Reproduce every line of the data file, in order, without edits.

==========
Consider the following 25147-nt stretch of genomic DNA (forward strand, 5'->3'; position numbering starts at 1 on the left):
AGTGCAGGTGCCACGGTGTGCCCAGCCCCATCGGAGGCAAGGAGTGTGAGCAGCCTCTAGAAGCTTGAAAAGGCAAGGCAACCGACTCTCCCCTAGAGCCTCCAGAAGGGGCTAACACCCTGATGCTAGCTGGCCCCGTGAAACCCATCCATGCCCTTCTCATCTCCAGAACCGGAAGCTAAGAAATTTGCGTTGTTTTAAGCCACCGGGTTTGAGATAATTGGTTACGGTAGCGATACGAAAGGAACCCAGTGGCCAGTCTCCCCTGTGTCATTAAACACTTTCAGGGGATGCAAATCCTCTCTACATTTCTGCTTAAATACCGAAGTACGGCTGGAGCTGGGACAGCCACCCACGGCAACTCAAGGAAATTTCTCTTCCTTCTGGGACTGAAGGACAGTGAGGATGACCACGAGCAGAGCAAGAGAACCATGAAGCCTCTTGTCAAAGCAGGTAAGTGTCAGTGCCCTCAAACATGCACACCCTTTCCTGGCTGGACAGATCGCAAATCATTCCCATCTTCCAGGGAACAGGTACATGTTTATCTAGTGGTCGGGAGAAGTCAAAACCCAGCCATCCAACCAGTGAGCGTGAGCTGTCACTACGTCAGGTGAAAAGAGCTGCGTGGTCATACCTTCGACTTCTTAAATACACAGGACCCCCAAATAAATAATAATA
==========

Consider the following 25147-nt stretch of genomic DNA (forward strand, 5'->3'; position numbering starts at 1 on the left):
AGTGCAGGTGCCACGGTGTGCCCAGCCCCATCGGAGGCAAGGAGTGTGAGCAGCCTCTAGAAGCTTGAAAAGGCAAGGCAACCGACTCTCCCCTAGAGCCTCCAGAAGGGGCTAACACCCTGATGCTAGCTGGCCCCGTGAAACCCATCCATGCCCTTCTCATCTCCAGAACCGGAAGCTAAGAAATTTGCGTTGTTTTAAGCCACCGGGTTTGAGATAATTGGTTACGGTAGCGATACGAAAGGAACCCAGTGGCCAGTCTCCCCTGTGTCATTAAACACTTTCAGGGGATGCAAATCCTCTCTACATTTCTGCTTAAATACCGAAGTACGGCTGGAGCTGGGACAGCCACCCACGGCAACTCAAGGAAATTTCTCTTCCTTCTGGGACTGAAGGACAGTGAGGATGACCACGAGCAGAGCAAGAGAACCATGAAGCCTCTTGTCAAAGCAGGTAAGTGTCAGTGCCCTCAAACATGCACACCCTTTCCTGGCTGGACAGATCGCAAATCATTCCCATCTTCCAGGGAACAGGTACATGTTTATCTAGTGGTCGGGAGAAGTCAAAACCCAGCCATCCAACCAGTGAGCGTGAGCTGTCACTACGTCAGGTGAAAAGAGCTGCGTGGTCATACCTTCGACTTCTTAAATACACAGGACCCCCAAATAAATAATAATA